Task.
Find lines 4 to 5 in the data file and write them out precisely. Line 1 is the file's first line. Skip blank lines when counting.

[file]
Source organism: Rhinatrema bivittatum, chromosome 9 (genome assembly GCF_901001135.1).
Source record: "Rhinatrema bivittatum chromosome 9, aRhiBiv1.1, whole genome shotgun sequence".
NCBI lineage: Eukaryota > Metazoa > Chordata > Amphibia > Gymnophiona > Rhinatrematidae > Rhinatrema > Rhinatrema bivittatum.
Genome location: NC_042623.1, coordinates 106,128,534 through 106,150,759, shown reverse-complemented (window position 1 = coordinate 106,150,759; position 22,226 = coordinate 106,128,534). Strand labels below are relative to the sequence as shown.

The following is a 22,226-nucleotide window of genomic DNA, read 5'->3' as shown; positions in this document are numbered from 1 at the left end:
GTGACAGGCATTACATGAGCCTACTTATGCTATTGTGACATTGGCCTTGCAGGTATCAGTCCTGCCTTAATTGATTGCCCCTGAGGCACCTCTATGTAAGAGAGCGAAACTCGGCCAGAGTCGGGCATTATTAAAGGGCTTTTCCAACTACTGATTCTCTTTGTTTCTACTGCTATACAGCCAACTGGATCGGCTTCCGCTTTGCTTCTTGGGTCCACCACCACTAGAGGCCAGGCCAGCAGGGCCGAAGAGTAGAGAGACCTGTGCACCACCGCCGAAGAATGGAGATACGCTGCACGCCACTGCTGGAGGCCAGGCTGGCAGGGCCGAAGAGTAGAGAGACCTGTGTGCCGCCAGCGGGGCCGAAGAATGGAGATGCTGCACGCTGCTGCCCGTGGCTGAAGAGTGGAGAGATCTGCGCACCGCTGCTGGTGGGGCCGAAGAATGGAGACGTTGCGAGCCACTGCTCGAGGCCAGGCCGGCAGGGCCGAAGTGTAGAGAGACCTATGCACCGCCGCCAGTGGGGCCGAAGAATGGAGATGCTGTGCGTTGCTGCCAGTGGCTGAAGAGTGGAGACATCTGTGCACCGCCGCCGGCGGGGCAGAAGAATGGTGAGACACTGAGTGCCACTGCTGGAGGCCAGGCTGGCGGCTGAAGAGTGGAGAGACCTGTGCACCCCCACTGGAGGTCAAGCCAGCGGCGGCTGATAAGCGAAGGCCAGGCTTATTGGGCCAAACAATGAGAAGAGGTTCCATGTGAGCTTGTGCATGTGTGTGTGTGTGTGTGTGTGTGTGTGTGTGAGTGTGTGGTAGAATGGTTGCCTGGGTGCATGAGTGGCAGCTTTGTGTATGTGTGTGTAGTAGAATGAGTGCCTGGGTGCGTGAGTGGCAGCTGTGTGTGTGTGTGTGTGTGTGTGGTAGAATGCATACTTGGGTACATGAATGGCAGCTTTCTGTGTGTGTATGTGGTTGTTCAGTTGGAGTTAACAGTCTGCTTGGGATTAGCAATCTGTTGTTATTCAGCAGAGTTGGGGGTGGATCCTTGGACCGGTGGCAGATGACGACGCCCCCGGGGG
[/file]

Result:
Genome location: NC_042623.1, coordinates 106,128,534 through 106,150,759, shown reverse-complemented (window position 1 = coordinate 106,150,759; position 22,226 = coordinate 106,128,534). Strand labels below are relative to the sequence as shown.

The following is a 22,226-nucleotide window of genomic DNA, read 5'->3' as shown; positions in this document are numbered from 1 at the left end: